The Start Menu
The main crux of your experience within any operating system is the desktop, and how easy it is to navigate within it, and remain in control. Windows 7 perfected this to some degree, yet remained basic in look and feel, having not really innovated that far enough from when this first began in Windows 95. Windows 8 went overboard and not only removed the familiar start menu, but introduced a start screen, which created a physical divide to the desktop, particular with apps (modern vs full fat desktop apps) and even unintuitively made turning off your machine a puzzle as it was buried away from obvious places.
Windows 10 Start menu mixes the best of both by getting rid of the main Start screen, and bringing back the usual Windows 7 structure, with the dynamism of Windows 8 tiles. The nice thing is that everything is in one desktop now, Windows store apps can be run in “windowed mode”, just like regular old desktop apps, and the whole thing is customisable. In addition to the start menu, Windows now has its version of a notifications shade that pops in from the right of the screen, called Action Center, which keeps you apprised of all manner of system and personal notifications, as well as quick access toggles to things like Wi-Fi, VPN, and Settings.
This is Microsoft’s version of crowd-sourcing Wi-Fi in an effort to create a truly connected world. You can essentially share your authenticated network connections in encrypted forms with your friends and contacts on social networks such as Facebook and Skype. Whilst this might immediately be ringing alarm bells, one must look at the true merits of what this entails, which is unfettered access to many publicly authenticated places or institutions, or access to the networks of those you trust. It should be noted that by default, whilst it is switched on, the networks you are authenticated with aren’t shared and can be picked at will to share very easily. Access is also exclusively via the Internet gateway, so local resource access is blocked by default. If you are really uncomfortable with the whole thing, you can switch it off directly in your Wi-Fi settings, but you really should take the few minutes to understand how great this feature is. Stroke of genius in my opinion!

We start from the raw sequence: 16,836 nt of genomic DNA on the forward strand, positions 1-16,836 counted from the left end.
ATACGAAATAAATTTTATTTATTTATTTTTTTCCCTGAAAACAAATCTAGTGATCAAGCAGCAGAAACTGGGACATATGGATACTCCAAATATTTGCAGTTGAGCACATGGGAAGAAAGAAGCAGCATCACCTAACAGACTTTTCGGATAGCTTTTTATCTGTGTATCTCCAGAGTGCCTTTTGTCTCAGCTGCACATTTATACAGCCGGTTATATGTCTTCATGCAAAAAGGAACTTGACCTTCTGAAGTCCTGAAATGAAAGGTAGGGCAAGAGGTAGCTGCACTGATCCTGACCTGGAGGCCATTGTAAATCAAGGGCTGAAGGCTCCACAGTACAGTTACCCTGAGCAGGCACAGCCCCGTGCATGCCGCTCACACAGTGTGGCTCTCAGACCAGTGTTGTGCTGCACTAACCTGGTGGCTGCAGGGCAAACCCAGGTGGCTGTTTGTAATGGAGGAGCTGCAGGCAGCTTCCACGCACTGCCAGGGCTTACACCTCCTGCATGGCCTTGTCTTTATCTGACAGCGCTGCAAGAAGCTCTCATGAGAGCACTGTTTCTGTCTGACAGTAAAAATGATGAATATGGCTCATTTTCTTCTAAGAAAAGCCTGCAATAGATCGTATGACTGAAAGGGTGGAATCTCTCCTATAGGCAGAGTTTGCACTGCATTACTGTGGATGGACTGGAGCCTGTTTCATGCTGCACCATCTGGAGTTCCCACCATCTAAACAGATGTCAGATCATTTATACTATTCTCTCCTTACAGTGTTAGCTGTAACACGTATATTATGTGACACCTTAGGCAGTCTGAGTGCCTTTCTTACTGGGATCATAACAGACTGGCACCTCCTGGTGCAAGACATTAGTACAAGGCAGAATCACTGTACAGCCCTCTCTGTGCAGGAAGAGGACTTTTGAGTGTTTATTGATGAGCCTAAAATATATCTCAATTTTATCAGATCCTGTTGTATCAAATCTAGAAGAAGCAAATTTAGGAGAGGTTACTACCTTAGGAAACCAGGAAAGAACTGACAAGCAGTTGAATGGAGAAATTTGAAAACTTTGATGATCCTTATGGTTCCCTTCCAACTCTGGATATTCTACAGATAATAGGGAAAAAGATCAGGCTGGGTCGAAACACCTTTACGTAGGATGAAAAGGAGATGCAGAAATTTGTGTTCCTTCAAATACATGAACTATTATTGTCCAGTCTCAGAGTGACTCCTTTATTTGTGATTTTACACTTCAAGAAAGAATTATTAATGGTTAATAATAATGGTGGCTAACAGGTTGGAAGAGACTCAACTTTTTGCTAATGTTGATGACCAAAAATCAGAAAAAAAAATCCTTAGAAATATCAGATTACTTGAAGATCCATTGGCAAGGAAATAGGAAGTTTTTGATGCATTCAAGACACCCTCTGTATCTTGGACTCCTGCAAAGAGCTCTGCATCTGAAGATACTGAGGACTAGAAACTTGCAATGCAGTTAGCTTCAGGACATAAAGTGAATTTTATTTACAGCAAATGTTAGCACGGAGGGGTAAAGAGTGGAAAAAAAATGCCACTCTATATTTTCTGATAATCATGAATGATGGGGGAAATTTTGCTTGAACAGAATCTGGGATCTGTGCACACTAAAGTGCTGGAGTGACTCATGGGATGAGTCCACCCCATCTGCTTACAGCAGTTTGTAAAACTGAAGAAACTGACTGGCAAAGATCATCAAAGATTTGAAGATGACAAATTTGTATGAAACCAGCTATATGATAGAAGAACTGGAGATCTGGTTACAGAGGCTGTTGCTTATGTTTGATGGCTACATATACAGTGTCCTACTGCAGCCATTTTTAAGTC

The above are just a few of the new features included in the new Windows 10 release, and whilst it is still early days, I think that most people will be able to settle into this quicker than those that struggled (or even bothered to get to grip) with Windows 8 or 8.1. By making Windows 10 free for (almost) all, they’ve removed one barrier to entry, but only time will tell whether it will be readily adopted by all.
As someone that has migrated straight from the Insider Preview to the final build, I am personally enjoying it a lot, and it is working better than it ever has. The only thing that is bothering me with it right now on the Surface is that it is still eating through my battery, which struggles to last anywhere near as long as it did when it was on 8.1. If you can’t wait for the update, take a look in the Source below to a link directly to the ISO, and once you’ve installed it, come back here and let us know how you’re doing with it. Enjoy!
Image Source: Ubertechsupport.com
Videos: Windows YouTube Channel